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Career Education Announces Resignation of President and CEO; Appoints Interim CEO

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The Board of Directors of Career Education Corporation (NASDAQ:CECO) today announced the resignation of President and Chief Executive Officer Scott W. Steffey. Ronald D. McCray will serve as Interim President and CEO. Thomas B. Lally, the current Chairman of the Nominating and Governance Committee, will serve as lead independent director of Career Education’s Board of Directors. These leadership changes, which are effective immediately, are not the result of any changes in the company’s operational, regulatory or financial position, performance or reporting, and should have no impact on students.

“I look forward to working with Career Education’s experienced management team and dedicated employees to execute our current strategic plan. We will continue to simplify our business model, generate growth in total university student enrollment, strengthen academic outcomes at our institutions, while remaining focused on shareholder value and our return to profitability,” McCray said. “Most importantly, this leadership change should have no impact on our financial objectives. As previously communicated, we expect positive Adjusted EBITDA from ongoing operations for both the fourth quarter of 2014 and the full year 2015, assisted in part by our previously announced $40 million of expense reductions which were implemented last year.”

McCray, a graduate of Cornell University and Harvard Law School, joined the Board of Directors in November 2012 and has served as Chairman since June 2014. He previously served as chief administrative officer of Nike, Inc. as well as senior vice president for law and government affairs at Kimberly-Clark Corporation, where he also served as chief compliance officer. McCray’s higher education experience includes service on the board of trustees of Cornell University, the visiting committee of Harvard Law School and the executive board of the Southern Methodist University Dedman School of Law. He was nominated by President Obama to be a member of the Federal Retirement Thrift Investment Board, receiving Senate confirmation in 2011.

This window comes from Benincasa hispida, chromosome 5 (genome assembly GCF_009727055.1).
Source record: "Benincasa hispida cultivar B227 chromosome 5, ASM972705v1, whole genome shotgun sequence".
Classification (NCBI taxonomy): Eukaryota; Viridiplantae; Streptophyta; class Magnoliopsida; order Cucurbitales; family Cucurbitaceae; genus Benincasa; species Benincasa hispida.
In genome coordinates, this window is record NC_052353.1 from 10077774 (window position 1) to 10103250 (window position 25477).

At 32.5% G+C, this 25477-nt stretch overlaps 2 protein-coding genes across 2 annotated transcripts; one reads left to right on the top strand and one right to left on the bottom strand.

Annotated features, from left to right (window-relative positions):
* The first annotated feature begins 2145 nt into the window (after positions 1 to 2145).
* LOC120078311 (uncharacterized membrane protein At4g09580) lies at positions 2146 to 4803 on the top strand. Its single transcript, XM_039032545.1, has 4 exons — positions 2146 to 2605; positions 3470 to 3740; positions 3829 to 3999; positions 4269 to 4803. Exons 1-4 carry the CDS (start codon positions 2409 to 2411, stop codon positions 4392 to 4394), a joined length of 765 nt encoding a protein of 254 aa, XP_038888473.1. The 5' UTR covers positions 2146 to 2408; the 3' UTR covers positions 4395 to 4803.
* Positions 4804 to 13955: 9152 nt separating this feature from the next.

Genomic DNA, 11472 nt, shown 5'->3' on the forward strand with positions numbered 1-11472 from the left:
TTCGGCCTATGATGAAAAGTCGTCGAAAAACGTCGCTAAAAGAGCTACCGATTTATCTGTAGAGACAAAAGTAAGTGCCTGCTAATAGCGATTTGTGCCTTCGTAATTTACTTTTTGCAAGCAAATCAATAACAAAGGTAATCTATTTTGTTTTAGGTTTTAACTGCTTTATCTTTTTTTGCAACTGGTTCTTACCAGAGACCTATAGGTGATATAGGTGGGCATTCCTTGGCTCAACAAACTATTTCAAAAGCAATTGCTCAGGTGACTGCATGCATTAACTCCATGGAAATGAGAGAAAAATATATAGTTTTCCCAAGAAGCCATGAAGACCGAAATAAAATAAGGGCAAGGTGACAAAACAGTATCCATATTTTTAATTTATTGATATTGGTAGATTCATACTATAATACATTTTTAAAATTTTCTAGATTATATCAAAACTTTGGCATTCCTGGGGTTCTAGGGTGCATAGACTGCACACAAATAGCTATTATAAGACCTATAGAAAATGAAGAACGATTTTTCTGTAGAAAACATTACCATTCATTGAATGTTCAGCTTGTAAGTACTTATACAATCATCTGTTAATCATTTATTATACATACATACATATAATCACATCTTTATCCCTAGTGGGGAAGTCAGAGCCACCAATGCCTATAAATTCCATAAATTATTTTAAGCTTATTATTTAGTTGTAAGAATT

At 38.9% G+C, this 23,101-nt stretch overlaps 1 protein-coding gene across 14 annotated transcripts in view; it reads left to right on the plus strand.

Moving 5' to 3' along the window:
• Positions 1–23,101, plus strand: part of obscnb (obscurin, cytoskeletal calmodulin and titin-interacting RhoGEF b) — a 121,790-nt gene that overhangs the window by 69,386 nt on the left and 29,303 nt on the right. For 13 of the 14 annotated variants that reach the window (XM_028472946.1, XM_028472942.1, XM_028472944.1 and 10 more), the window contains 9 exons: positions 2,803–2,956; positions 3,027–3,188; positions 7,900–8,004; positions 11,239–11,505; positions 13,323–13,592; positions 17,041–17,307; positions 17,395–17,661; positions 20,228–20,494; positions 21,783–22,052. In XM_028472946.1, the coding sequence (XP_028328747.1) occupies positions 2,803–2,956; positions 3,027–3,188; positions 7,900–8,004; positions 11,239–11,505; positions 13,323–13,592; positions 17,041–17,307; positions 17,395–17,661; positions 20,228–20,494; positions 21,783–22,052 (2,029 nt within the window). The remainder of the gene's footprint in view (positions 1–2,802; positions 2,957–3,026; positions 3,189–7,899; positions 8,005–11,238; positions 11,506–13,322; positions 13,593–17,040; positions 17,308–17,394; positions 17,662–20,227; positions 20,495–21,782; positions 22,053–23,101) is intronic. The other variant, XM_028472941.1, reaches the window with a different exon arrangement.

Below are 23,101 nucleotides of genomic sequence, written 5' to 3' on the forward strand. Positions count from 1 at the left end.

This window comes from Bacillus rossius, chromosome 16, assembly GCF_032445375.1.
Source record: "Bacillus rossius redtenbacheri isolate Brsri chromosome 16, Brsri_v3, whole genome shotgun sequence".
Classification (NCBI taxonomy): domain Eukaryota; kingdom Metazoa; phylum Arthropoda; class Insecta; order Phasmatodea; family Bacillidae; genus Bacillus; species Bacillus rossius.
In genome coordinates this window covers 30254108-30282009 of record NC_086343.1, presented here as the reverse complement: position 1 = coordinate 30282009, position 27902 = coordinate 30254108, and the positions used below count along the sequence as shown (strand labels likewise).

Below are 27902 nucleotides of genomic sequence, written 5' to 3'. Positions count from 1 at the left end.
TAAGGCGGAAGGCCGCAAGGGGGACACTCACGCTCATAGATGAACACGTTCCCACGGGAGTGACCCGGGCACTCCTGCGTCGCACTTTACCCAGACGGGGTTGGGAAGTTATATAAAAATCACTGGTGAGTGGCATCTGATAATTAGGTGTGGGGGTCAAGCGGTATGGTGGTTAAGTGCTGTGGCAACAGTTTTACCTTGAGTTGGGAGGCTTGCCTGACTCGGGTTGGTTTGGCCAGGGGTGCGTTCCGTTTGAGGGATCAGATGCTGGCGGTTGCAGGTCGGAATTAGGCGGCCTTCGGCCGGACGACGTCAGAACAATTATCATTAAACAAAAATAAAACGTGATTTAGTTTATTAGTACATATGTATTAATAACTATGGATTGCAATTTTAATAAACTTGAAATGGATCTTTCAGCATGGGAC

“We thank Scott for his contributions and wish him well in his future endeavors,” said McCray, Career Education’s Chairman, Interim President and CEO. “We will move quickly to identify a new CEO. In the meantime, we have a deep bench of talented executives and employees, and we are well-positioned to continue to execute our strategic plan and meet our financial objectives.”

The Board of Directors is launching an executive search for a new CEO.

“Ron McCray is ideally suited to lead Career Education through this transition while we conduct a thorough search for a new chief executive,” said Lally, Career Education’s lead independent director. “In addition to his familiarity with and knowledge of Career Education’s business and strategic direction, McCray also has a wealth of higher education and executive experience. We have tremendous confidence in his leadership and the entire executive team, and we look forward to a successful 2015.”

Note Regarding Non-GAAP Measures and Ongoing Operations

The Company believes it is useful to present non-GAAP financial measures which exclude certain significant items that it does not consider reflective of underlying operating performance as a means to understand the performance of its ongoing business. Adjusted EBITDA excludes items such as those described in our Form 10-Q for the quarter ended September 30, 2014 under “Management’s Discussion and Analysis of Financial Condition and Results of Operations – 2014 THIRD QUARTER OVERVIEW.” The Company defines ongoing operations as continuing operations excluding our transitional group, which consists of campuses that are being taught out. Continuing operations does not include the Company’s Culinary Arts campuses as they are assets held for sale. As a general matter, the Company uses non-GAAP financial measures in conjunction with results presented in accordance with GAAP to help analyze the performance of its ongoing business, assist with preparing the annual operating plan, and measure performance for some forms of compensation. In addition, the Company believes that non-GAAP financial information is used by analysts and others in the investment community to analyze the Company’s historical results and to provide estimates of future performance and that failure to report non-GAAP measures could result in a misplaced perception that the Company’s results have underperformed or exceeded expectations.